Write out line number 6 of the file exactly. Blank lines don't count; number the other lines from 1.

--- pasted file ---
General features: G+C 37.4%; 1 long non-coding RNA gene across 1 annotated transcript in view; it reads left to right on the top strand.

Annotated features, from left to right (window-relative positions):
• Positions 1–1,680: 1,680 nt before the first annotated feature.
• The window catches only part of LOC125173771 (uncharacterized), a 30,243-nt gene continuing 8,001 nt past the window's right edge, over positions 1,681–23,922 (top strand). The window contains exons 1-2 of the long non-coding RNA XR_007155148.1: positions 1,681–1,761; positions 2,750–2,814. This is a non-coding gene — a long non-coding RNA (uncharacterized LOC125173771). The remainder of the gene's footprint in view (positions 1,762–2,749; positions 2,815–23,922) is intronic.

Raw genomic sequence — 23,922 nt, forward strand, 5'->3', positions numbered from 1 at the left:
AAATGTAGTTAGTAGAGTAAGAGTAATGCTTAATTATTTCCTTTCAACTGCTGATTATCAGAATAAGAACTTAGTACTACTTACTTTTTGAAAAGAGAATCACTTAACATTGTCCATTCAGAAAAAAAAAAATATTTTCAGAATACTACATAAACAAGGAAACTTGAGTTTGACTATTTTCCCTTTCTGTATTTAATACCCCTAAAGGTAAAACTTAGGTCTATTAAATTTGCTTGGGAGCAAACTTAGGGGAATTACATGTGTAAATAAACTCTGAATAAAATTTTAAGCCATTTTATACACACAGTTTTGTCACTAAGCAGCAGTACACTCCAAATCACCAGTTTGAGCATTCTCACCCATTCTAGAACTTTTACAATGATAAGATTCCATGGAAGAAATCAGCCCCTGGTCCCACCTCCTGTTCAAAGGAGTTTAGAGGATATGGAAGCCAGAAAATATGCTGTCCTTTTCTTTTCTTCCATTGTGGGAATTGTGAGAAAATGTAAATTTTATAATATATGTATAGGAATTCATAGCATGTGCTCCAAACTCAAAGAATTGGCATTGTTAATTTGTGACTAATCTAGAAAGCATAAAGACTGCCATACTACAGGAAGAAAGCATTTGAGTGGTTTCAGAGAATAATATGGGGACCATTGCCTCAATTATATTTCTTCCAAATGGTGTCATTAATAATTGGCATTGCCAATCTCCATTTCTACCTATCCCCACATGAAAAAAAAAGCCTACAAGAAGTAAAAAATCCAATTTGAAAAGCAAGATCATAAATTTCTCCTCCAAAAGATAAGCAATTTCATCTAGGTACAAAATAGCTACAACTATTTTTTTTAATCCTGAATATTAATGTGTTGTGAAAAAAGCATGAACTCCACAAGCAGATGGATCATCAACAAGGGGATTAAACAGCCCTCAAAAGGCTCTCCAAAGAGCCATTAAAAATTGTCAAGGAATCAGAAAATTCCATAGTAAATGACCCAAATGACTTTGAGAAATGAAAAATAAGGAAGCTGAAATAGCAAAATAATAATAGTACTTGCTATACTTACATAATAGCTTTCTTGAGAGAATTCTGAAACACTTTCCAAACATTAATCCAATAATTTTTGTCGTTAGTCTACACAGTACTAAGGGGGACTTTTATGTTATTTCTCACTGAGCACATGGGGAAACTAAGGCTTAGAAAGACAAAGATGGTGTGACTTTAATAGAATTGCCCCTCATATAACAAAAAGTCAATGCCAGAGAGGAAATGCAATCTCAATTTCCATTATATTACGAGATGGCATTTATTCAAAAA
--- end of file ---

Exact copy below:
AAATGTAGTTAGTAGAGTAAGAGTAATGCTTAATTATTTCCTTTCAACTGCTGATTATCAGAATAAGAACTTAGTACTACTTACTTTTTGAAAAGAGAATCACTTAACATTGTCCATTCAGAAAAAAAAAAATATTTTCAGAATACTACATAAACAAGGAAACTTGAGTTTGACTATTTTCCCTTTCTGTATTTAATACCCCTAAAGGTAAAACTTAGGTCTATTAAATTTGCTTGGGAGCAAACTTAGGGGAATTACATGTGTAAATAAACTCTGAATAAAATTTTAAGCCATTTTATACACACAGTTTTGTCACTAAGCAGCAGTACACTCCAAATCACCAGTTTGAGCATTCTCACCCATTCTAGAACTTTTACAATGATAAGATTCCATGGAAGAAATCAGCCCCTGGTCCCACCTCCTGTTCAAAGGAGTTTAGAGGATATGGAAGCCAGAAAATATGCTGTCCTTTTCTTTTCTTCCATTGTGGGAATTGTGAGAAAATGTAAATTTTATAATATATGTATAGGAATTCATAGCATGTGCTCCAAACTCAAAGAATTGGCATTGTTAATTTGTGACTAATCTAGAAAGCATAAAGACTGCCATACTACAGGAAGAAAGCATTTGAGTGGTTTCAGAGAATAATATGGGGACCATTGCCTCAATTATATTTCTTCCAAATGGTGTCATTAATAATTGGCATTGCCAATCTCCATTTCTACCTATCCCCACATGAAAAAAAAAGCCTACAAGAAGTAAAAAATCCAATTTGAAAAGCAAGATCATAAATTTCTCCTCCAAAAGATAAGCAATTTCATCTAGGTACAAAATAGCTACAACTATTTTTTTTAATCCTGAATATTAATGTGTTGTGAAAAAAGCATGAACTCCACAAGCAGATGGATCATCAACAAGGGGATTAAACAGCCCTCAAAAGGCTCTCCAAAGAGCCATTAAAAATTGTCAAGGAATCAGAAAATTCCATAGTAAATGACCCAAATGACTTTGAGAAATGAAAAATAAGGAAGCTGAAATAGCAAAATAATAATAGTACTTGCTATACTTACATAATAGCTTTCTTGAGAGAATTCTGAAACACTTTCCAAACATTAATCCAATAATTTTTGTCGTTAGTCTACACAGTACTAAGGGGGACTTTTATGTTATTTCTCACTGAGCACATGGGGAAACTAAGGCTTAGAAAGACAAAGATGGTGTGACTTTAATAGAATTGCCCCTCATATAACAAAAAGTCAATGCCAGAGAGGAAATGCAATCTCAATTTCCATTATATTACGAGATGGCATTTATTCAAAAA